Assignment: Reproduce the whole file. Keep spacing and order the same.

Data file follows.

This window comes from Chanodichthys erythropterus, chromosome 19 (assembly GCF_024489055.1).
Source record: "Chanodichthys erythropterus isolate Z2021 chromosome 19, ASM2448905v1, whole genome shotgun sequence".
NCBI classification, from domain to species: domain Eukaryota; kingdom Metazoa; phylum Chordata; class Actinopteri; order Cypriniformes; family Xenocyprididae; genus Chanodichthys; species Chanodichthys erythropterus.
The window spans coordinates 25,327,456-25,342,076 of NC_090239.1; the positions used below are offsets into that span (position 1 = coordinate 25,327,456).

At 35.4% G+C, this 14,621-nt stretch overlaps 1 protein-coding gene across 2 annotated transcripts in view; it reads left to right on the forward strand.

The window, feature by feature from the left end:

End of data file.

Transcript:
This window comes from Chanodichthys erythropterus, chromosome 19 (assembly GCF_024489055.1).
Source record: "Chanodichthys erythropterus isolate Z2021 chromosome 19, ASM2448905v1, whole genome shotgun sequence".
NCBI classification, from domain to species: domain Eukaryota; kingdom Metazoa; phylum Chordata; class Actinopteri; order Cypriniformes; family Xenocyprididae; genus Chanodichthys; species Chanodichthys erythropterus.
The window spans coordinates 25,327,456-25,342,076 of NC_090239.1; the positions used below are offsets into that span (position 1 = coordinate 25,327,456).

At 35.4% G+C, this 14,621-nt stretch overlaps 1 protein-coding gene across 2 annotated transcripts in view; it reads left to right on the forward strand.

The window, feature by feature from the left end: